Diet and Pain
Many people who suffer from chronic pain seek out alternative therapies to help manage their disease and diet is often one such therapy. The three most common diet interventions used for rheumatoid arthritis and associated pain are vegan/vegetarian diets, Mediterranean-style diets and elimination/elemental diets.
Although dietary manipulation is extremely appealing there is little evidence confirming the benefits of modified diets for patients with chronic pain due to the lack of controlled studies and clinical trials. Therefore, when using dietary intervention to manage pain it is important to understand the benefits and risks associated with diet restrictions.
Vegan/Vegetarian diets are composed predominantly of plant foods and may or may not include eggs and dairy products.
Benefits of vegan/vegetarian diets include:
Increased intake of fruits and vegetables
Reduced intake of saturated fats through avoidance of red meat/poultry
Increased dietary fiber provided by whole grains, fruits/vegetables and legumes
An increased intake of fruits and vegetables provides higher amounts of anti-oxidants which may be a causal factor in reducing pain and stiffness.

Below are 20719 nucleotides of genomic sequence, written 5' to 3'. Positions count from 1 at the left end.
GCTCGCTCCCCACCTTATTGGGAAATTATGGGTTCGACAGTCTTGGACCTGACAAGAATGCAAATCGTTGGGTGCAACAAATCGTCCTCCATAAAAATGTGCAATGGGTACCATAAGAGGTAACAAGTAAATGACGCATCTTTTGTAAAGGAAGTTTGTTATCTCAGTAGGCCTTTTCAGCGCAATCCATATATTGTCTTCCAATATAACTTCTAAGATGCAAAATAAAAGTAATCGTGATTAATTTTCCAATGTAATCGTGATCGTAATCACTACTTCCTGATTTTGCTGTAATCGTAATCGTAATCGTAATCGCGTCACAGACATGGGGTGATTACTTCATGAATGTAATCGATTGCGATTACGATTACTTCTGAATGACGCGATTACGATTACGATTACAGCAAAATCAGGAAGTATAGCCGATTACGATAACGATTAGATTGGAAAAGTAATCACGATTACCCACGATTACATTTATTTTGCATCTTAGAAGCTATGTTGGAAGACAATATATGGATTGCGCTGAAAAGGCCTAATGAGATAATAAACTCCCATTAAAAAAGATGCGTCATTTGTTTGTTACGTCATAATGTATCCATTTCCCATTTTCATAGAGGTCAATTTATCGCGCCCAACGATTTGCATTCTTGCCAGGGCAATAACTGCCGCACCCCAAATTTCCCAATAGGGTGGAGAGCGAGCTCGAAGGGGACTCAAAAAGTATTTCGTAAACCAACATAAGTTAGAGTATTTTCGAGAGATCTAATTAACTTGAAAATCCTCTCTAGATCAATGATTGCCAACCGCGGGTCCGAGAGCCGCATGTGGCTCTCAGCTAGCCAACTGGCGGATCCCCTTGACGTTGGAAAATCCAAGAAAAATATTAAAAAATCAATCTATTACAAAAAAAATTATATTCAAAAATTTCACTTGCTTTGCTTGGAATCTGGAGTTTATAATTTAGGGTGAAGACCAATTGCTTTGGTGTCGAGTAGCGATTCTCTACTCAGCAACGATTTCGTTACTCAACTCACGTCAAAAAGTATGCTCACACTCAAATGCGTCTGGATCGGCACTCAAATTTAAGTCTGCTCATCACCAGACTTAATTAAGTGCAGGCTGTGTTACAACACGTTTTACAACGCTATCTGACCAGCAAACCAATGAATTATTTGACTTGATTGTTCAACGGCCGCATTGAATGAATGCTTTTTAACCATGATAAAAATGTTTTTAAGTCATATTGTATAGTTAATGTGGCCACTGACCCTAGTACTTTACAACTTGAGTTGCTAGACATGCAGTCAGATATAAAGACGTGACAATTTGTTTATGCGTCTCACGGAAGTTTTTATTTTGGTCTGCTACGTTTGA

Risks associated with vegan/vegetarian diets include:
Vitamin D deficiency
Vitamin B-12 deficiency
Nutrient deficiency can be avoided by including a wide variety of plant based proteins (legumes, nuts, whole grains, etc.) over the course of the day to provide essential amino acids.
Vegan/vegetarian diets should include a calcium rich milk alternative like soy or rice milk, and strict vegan diets need to supplement vitamin B-12.
Cretan Mediterranean diets are high in fruits and vegetables, cereals, legumes, fish and olive oils while low in red meats. This diet could have protective effects due to its high level of unsaturated fats and anti-oxidants. The Mediterranean diet is nutritionally adequate and covers all of the food groups.
An elimination diet removes one or more potentially offending foods while an elemental diet is a hypoallergenic formula-based diet providing essential amino acids, carbohydrates, fats, vitamins and minerals. There are multiple nutrient deficiencies associated with these extreme diets and therefore they are not generally advised.
In conclusion, there is a great deal of controversy regarding the role of diet in the treatment of RA and associated pain. The best diet therapy is to include a balanced diet with a variety of foods. Diets should be rich in fruits/vegetables, whole grains, legumes, nuts and lean meats. This diet will provide beneficial antioxidants, mono and poly-unsaturated fats, and does not pose any nutritional risks.
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